My husband, Kevin, died at home. He passed away in the house we have lived in since 1994. To facilitate his comfort as his disease progressed we had obtained a hospital bed. The bed was placed in the living room where he could look out a large three paned window. The room is the hub of the home and he was the hub of our existence. How much I miss him, how much we miss him.
When we realized that Kevin had passed away we took a few minutes as a family to say our good-byes. Since we had planned for his death in our home I had two different telephone numbers that I could call, either the visiting nurse or our GP. The GP had already been to the house earlier in the day and had told me to call her if anything changed. So I called. She told me that she could attend the house immediately or that if we wanted, she could give us more time just to be a family. We elected for the “just to be”. After about an hour the doctor arrived at the house. She had to determine if death had occurred even though it was quite evident. She used her stethoscope and listened for a heartbeat as well as attempted to locate a pulse. After these activities she pronounced his passing and completed a government form confirming his death.
The GP spent some time with us individually as well as collectively to determine how we were responding to Kevin’s passing. Once she was satisfied with our general state of mind she left the house. I contacted the funeral home that Kevin and I had decided upon months previously and arranged to have them come out to retrieve him. Two attendants from the funeral home arrived and gave us a general outline of what was about to happen. They did this to prepare us as well as to allow those unable to watch Kevin’s body being removed the opportunity to leave the room. Wisely, my daughter decided that she would leave while they moved Kevin from the bed to a gurney. Everyone else stayed. The only glitch we hadn’t prepared for was that the pain pump was still attached to his arm. After a bit of discussion and to save the trauma of watching it come out of his arm, I simply cut the rubber tubing by the machine.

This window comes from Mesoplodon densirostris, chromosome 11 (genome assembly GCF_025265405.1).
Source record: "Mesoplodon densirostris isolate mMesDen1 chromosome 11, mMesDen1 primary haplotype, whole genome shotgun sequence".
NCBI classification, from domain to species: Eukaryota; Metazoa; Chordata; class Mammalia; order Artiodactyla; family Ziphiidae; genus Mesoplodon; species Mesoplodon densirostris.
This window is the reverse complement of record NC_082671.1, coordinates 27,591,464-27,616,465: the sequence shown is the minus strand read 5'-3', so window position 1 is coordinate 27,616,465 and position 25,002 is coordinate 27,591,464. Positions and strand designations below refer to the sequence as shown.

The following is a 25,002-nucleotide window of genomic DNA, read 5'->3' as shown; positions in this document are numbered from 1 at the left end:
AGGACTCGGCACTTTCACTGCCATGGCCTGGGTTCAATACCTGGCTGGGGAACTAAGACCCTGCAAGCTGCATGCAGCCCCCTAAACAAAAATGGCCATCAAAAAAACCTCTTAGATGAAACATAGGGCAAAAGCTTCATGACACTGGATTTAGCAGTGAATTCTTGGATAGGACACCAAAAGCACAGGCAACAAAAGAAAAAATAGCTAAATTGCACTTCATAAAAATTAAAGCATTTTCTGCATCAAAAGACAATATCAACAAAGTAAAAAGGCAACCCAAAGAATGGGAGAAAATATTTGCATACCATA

The attendants were very efficient and very careful. They had opened a body bag on the gurney and when they moved Kevin over he was placed on top of the open bag. They zippered it up to mid-chest, covered it with a coloured quilt, took one of our pillows from his bed and placed it under his head and then distanced themselves from the gurney. We were allowed one more opportunity to say good bye in the privacy of our own home. My daughter joined us as we bid him farewell. When we’d had our moment, they removed the pillow and lay Kevin’s head on the gurney and then rolled the gurney to the front door. It wasn’t until they exited the house that they actually zippered up the bag completely, something they did out of our line of vision.
For us it was the right decision to have him in the home until the very end. For others it may not be. It is very much a personal choice. One of the comments Kevin had made to me when he was first diagnosed was, “Would I rather have people being paid ten bucks an hour look after me, or someone who loves me? It’s a no brainer.” Fortunately I have a supportive employer who worked with me to allow me to maximize my time spent with Kevin during his illness. Consequently, throughout his treatment I was his voice and his advocate and it would be no different right to his death. Kevin’s disease and his death have forever changed me; heightening my awareness of and changing my perception of cancer. Kevin as an individual impacted everyone who knew him and were lucky enough to be caught up in his orbit, especially me.